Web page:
She turned to ask how he knew that for sure, but stopped upon seeing the large iron key in his hand. His gaze held hers as he stepped forward and slipped his key into the lock with a rather provocative gesture, a wicked grin on his face all the while.
Her throat went suddenly dry and she swallowed hard, a pleasant tingle sweeping through her body at the unspoken statement in his actions. The sound of the iron key in the lock had an audible heft to it, and she pictured the key pushing the tumblers about to unlock them.
8) "My mother wishes me to marry," he said, his words echoing slightly in the grand room.
Even though she was sitting, Emily's knees went to water. Had she been standing, she would have hit the floor in a graceless slump. As it was, she found herself sliding back to sit in the armchair.
"Really?" she asked, hoping the delay wasn't noticeable.
"Sì, è vero." Jacopo looked up at her at last. "That is; yes, it's true. She is fond of saying that she wishes for me to find a wife, before she dies. She wishes for me to be an honest man, with an honest woman." His expression was full of dark humor, a bitter turn to his mouth.
"Wow." At a loss for words, Emily wiped her suddenly clammy hands on her thighs, pulling the fabric of her skirt taut.
"This has become her favorite subject, with me: 'Find a wife, give me a grandchild.'" Jacopo's gaze drifted to the open window, focusing somewhere over Emily's left shoulder. "I can't believe it, but she said it again, just now when she was leaving."
"Just now?" She trembled, her pulse already racing. She drew a slow, deep breath, hoping Jacopo wouldn't notice. The light sweat along the back of her neck felt positively chilly, now.
What is he leading up to? It can't be, can it?
Jacopo blinked and his eyes shifted to her face, regarding her in silence before a short bark of laughter escaped him.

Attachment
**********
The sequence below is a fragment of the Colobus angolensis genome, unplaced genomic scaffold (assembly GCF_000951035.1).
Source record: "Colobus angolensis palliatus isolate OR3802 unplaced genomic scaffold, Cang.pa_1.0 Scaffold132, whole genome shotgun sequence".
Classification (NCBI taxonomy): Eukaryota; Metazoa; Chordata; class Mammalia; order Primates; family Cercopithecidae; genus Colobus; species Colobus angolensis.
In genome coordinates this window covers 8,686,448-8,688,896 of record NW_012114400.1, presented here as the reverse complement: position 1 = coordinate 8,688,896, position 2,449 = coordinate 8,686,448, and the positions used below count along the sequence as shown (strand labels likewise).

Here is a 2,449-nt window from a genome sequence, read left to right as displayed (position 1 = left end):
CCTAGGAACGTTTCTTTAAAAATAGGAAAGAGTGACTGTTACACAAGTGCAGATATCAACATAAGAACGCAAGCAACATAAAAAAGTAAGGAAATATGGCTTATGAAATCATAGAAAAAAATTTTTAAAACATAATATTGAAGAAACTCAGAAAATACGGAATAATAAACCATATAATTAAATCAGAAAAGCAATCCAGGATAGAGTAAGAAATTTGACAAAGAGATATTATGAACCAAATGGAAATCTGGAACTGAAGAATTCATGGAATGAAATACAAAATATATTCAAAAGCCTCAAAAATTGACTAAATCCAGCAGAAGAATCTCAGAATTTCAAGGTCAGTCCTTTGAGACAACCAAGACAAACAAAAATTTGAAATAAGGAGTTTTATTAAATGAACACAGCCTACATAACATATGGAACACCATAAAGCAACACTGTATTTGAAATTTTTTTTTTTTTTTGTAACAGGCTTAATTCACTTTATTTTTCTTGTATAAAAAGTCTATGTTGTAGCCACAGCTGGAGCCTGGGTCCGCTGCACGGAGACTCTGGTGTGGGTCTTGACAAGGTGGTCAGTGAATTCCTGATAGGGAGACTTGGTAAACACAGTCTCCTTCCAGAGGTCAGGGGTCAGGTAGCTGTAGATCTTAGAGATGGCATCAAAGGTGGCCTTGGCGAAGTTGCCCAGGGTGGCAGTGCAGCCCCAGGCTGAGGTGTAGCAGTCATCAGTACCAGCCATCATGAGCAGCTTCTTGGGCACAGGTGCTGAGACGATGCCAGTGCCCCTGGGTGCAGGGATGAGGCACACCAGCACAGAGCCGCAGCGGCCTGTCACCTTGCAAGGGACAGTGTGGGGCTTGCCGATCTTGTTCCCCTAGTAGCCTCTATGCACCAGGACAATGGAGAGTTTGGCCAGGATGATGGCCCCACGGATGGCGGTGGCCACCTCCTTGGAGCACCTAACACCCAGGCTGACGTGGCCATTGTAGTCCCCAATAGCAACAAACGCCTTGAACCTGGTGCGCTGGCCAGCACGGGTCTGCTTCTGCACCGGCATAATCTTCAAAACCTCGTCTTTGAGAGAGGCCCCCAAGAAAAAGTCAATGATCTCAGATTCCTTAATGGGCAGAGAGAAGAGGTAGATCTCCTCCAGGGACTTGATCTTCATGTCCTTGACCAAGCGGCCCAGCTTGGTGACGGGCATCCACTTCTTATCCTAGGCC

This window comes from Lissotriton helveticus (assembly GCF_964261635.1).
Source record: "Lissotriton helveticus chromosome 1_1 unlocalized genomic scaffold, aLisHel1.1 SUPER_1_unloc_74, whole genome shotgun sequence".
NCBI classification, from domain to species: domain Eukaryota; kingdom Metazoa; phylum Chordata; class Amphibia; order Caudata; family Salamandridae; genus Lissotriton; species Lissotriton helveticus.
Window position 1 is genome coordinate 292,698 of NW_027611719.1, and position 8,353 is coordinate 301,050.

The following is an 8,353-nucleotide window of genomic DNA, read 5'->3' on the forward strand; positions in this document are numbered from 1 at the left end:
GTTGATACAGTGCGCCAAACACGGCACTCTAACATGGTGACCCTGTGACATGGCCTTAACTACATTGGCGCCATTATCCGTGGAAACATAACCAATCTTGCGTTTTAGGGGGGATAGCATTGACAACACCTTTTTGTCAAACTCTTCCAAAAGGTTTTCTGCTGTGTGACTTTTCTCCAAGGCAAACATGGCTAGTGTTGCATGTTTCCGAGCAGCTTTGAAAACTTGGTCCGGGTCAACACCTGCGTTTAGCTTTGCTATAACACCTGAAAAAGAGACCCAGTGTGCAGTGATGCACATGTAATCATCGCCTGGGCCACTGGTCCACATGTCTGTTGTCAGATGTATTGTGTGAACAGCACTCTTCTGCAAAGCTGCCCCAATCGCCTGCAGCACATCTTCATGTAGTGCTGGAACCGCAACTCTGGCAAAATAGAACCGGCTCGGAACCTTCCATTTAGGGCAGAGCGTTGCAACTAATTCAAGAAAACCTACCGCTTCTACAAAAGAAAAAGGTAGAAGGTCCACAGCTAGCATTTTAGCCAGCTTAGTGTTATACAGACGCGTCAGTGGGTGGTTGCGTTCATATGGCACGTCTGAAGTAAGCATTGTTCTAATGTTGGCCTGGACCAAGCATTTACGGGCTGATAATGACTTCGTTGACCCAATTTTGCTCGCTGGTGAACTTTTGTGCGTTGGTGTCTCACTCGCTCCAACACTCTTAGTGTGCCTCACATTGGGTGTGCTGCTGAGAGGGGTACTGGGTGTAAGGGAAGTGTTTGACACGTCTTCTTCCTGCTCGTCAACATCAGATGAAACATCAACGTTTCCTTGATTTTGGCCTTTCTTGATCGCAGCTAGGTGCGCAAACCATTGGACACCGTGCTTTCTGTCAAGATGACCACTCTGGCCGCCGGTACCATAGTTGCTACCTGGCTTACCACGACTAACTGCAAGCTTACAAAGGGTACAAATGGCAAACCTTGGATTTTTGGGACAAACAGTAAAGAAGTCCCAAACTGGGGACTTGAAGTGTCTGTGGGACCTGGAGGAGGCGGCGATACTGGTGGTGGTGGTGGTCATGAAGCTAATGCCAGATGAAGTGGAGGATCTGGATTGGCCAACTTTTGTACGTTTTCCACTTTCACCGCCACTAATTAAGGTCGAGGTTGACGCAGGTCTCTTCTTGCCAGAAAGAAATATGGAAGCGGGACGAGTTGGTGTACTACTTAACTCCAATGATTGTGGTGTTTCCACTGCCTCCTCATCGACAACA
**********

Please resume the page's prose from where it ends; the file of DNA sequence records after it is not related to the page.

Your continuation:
"Oddio! Emily! I didn't mean that she wants me to marry you."
9) The gelateria's storefront lit the entire street in a soft neon glow, and the benches propping the doors open allowed artificially-cooled air to seep enticingly outward. Emily shivered when they entered, her eyes widening at the colorful display in oblong stainless-steel bins that filled the refrigerated cases. Dozens of frosted tubs of bright colors were lined up inside, the flavors they contained written in Italian or what Emily guessed was the local dialect.
She thought of Jacopo, speaking with the man in the restaurant in an utterly incomprehensible and somehow still more foreign tongue. The recollection brought with it both a hint of warmth and pull of longing for him.
Jenn debated her choices for an embarrassingly long time. Emily ordered by pointing out her selections and fumbling through her pronunciations of their names. The server was curt without being rude, and Emily was certain that, were Jenn not there being, well, Jenn, his patience would have run out much faster. When more patrons entered and Jenn still hadn't decided, the server simply took his spatula in hand, slathered some random selections precariously onto a cone and thrust it into her hand, waving her off.
"I got a freebie," Jenn said as they turned to go out of the shop. Her expression was childlike, full of surprise and delight.
10) It all passed in a whirl: the lion over the archway, the musty stairs leading up the chilly stairwell to the upper floors, even the plain front door which Jacopo heaved open and closed with a show of impatience. Emily clutched his hand in hers, focusing on his warmth in the darkness, her excitement warring with anxiety as Jacopo switched on the light in the foyer. He led her through the long corridor with the open windows, taking her past the grand sitting room and into unknown territory.